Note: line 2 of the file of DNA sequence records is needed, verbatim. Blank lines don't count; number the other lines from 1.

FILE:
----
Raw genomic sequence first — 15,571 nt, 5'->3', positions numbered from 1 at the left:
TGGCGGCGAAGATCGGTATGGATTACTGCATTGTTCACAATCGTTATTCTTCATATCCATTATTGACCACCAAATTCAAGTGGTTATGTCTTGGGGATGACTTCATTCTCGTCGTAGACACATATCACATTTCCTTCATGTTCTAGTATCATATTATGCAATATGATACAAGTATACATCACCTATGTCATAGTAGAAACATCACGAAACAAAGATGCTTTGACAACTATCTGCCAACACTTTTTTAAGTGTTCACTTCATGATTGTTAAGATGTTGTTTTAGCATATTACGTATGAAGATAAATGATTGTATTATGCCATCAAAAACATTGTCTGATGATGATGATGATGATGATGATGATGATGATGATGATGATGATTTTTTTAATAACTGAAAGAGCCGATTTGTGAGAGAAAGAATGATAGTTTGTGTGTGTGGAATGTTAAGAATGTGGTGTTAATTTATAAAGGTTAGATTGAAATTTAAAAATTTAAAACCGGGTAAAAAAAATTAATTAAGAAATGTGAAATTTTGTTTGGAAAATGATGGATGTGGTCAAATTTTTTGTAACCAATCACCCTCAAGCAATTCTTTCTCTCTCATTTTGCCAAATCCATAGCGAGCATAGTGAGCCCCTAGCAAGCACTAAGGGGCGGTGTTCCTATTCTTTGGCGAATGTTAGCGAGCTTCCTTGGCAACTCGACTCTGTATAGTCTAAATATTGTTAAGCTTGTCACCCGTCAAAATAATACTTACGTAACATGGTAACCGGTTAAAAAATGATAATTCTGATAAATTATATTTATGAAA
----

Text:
TGGCGGCGAAGATCGGTATGGATTACTGCATTGTTCACAATCGTTATTCTTCATATCCATTATTGACCACCAAATTCAAGTGGTTATGTCTTGGGGATGACTTCATTCTCGTCGTAGACACATATCACATTTCCTTCATGTTCTAGTATCATATTATGCAATATGATACAAGTATACATCACCTATGTCATAGTAGAAACATCACGAAACAAAGATGCTTTGACAACTATCTGCCAACACTTTTTTAAGTGTTCACTTCATGATTGTTAAGATGTTGTTTTAGCATATTACGTATGAAGATAAATGATTGTATTATGCCATCAAAAACATTGTCTGATGATGATGATGATGATGATGATGATGATGATGATGATGATGATTTTTTTAATAACTGAAAGAGCCGATTTGTGAGAGAAAGAATGATAGTTTGTGTGTGTGGAATGTTAAGAATGTGGTGTTAATTTATAAAGGTTAGATTGAAATTTAAAAATTTAAAACCGGGTAAAAAAAATTAATTAAGAAATGTGAAATTTTGTTTGGAAAATGATGGATGTGGTCAAATTTTTTGTAACCAATCACCCTCAAGCAATTCTTTCTCTCTCATTTTGCCAAATCCATAGCGAGCATAGTGAGCCCCTAGCAAGCACTAAGGGGCGGTGTTCCTATTCTTTGGCGAATGTTAGCGAGCTTCCTTGGCAACTCGACTCTGTATAGTCTAAATATTGTTAAGCTTGTCACCCGTCAAAATAATACTTACGTAACATGGTAACCGGTTAAAAAATGATAATTCTGATAAATTATATTTATGAAA